It’s not usually in golf’s nature for things to get too spiteful, but a healthy dose might get the juices flowing a little more as the Solheim Cup gets underway this morning at Gleneagles.
The USA’s Danielle Kang, who was not shy about whipping up the crowd in Des Moines two years ago, started it all with rather ill-observed “joke” comments about crowds booing – not a common occurrence in golf in Scotland – and by expressing a hope to make her opponents cry, with maybe just too much relish for the often genteel world of women’s golf.
The experienced European wildcard Suzann Pettersen, who one imagines is on the team for her steely resolve as much as her play – although the two can combine to Europe’s advantage – was always likely to fire back, and she didn’t miss.
Jodi Ewart Shadoff and Pettersen were asked about Kang’s comments and the Englishwoman remarked that they would only serve for extra motivation.
“There won’t be any tears on our team, unless they’re for happiness,” said Ewart Shadoff, and Pettersen added, without missing a beat, “and we’re going to step on their necks”.
It’s all good fun really, and it’s the kind of banter that can spark the event a little. It won’t ever get to the stage of rowdiness, of course, but Patrick Reed here in the Ryder Cup five years ago showed that even a little gesture can help wind up the excitement and make this feel more of a contest.
Juli Inkster blamed social media for winding it up (although it was actually good old-fashioned media that did that) and later commented that Kang’s comments were “just Danielle” adding she wasn’t worried about words firing up the European team.
“They don’t need any more motivation,” said Inkster. “I don’t think anyone does, I think everyone’s fired up to play some impressive golf.”
It’s not uncommon for casual words to be blown up into something more than they ever are by the boredom of preview and practice days before these events get underway. Mercifully that’s over now, and we return to the atmospheric first tee stadium that so beguiled everyone on the first day in the Ryder Cup five years ago.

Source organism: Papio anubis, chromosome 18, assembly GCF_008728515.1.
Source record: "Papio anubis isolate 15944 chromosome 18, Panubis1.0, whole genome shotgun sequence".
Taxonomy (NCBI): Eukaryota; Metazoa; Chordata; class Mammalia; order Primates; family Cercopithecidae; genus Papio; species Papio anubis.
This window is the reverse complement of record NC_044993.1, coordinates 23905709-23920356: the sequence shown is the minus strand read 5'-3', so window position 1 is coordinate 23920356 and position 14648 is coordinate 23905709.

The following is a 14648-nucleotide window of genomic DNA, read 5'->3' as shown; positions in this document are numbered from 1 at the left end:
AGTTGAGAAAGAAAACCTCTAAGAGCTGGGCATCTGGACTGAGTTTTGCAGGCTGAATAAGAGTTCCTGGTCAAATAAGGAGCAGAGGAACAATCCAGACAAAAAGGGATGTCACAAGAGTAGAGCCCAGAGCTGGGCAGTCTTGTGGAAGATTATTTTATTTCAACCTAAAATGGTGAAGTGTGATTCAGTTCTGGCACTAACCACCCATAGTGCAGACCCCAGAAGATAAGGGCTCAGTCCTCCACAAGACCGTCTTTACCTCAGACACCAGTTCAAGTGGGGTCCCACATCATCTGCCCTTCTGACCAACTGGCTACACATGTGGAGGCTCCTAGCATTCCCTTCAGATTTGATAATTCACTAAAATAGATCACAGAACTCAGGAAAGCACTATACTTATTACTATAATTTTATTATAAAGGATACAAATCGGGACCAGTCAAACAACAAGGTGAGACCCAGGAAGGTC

Both captains are blooding a number of their rookies in the opening session, although Inkster hardly had a choice with half her team being debutants. Inkster admitted she hadn’t been that keen about pairing the Korda sisters – “they’ve got similar games but different personalities” – but had been convinced by the girls themselves and her vice-captains.
They face a strong European duo of Carolina Masson, who was outstanding in Des Moines, and Ewart Shadoff. Europe lead off with Spain’s Carlota Ciganda and Bronte Law, for whom most assume the transition from an outstanding match-player as an amateur to her first Solheim Cup will be seamless.
“She’s champing at the bit to play, so we thought that best option was to get her out there straight away,” said Catriona Matthew, who added that she hadn’t altered much from her initial idea of who should play on the opening morning.
Inkster had to change her plans because Stacey Lewis was due to lead off before her back injury got in the way. The American captain’s other experienced wildcard, Morgan Pressel, slots into the gap with debutant Marina Alex to play Ciganda and Law.
Inkster anchors her foursomes line-up with two more rookies, Annie Park and Megan Khang, against Charley Hull and Azahara Munoz, while the pick of the morning matches sees Georgia Hall and rookie Celine Boutier face Lexi Thompson and Brittany Altomare.
Pettersen and Europe’s other big hitters, Anna Nordqvist and Anne Van Dam, are being held for afternoon fourballs, no doubt.
Inkster said that every one of her team will play before the singles and no-one will play all five sessions, but while Matthew has previously said all her team will see some action before Sunday, it’s certainly possible that she might have someone – Law, Hull, Hall or Masson maybe – play every session.